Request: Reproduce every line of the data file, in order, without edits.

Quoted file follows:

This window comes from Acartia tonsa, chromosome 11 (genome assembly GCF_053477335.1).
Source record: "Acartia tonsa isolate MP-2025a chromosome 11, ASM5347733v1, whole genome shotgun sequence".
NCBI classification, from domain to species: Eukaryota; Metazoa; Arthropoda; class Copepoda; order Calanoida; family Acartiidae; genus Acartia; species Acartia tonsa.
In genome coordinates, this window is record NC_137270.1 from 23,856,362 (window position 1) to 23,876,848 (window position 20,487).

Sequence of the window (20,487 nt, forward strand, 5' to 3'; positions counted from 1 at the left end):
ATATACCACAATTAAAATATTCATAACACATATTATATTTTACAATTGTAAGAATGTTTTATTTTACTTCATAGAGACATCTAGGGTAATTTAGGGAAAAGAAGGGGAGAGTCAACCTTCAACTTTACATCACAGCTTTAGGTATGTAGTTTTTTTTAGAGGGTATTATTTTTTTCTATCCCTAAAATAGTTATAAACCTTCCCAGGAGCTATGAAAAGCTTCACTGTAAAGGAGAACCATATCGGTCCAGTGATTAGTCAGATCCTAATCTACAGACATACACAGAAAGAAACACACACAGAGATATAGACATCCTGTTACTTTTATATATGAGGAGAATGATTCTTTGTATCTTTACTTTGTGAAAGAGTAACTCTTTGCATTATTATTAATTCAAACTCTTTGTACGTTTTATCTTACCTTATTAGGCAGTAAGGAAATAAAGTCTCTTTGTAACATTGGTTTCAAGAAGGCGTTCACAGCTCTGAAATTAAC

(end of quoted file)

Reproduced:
This window comes from Acartia tonsa, chromosome 11 (genome assembly GCF_053477335.1).
Source record: "Acartia tonsa isolate MP-2025a chromosome 11, ASM5347733v1, whole genome shotgun sequence".
NCBI classification, from domain to species: Eukaryota; Metazoa; Arthropoda; class Copepoda; order Calanoida; family Acartiidae; genus Acartia; species Acartia tonsa.
In genome coordinates, this window is record NC_137270.1 from 23,856,362 (window position 1) to 23,876,848 (window position 20,487).

Sequence of the window (20,487 nt, forward strand, 5' to 3'; positions counted from 1 at the left end):
ATATACCACAATTAAAATATTCATAACACATATTATATTTTACAATTGTAAGAATGTTTTATTTTACTTCATAGAGACATCTAGGGTAATTTAGGGAAAAGAAGGGGAGAGTCAACCTTCAACTTTACATCACAGCTTTAGGTATGTAGTTTTTTTTAGAGGGTATTATTTTTTTCTATCCCTAAAATAGTTATAAACCTTCCCAGGAGCTATGAAAAGCTTCACTGTAAAGGAGAACCATATCGGTCCAGTGATTAGTCAGATCCTAATCTACAGACATACACAGAAAGAAACACACACAGAGATATAGACATCCTGTTACTTTTATATATGAGGAGAATGATTCTTTGTATCTTTACTTTGTGAAAGAGTAACTCTTTGCATTATTATTAATTCAAACTCTTTGTACGTTTTATCTTACCTTATTAGGCAGTAAGGAAATAAAGTCTCTTTGTAACATTGGTTTCAAGAAGGCGTTCACAGCTCTGAAATTAAC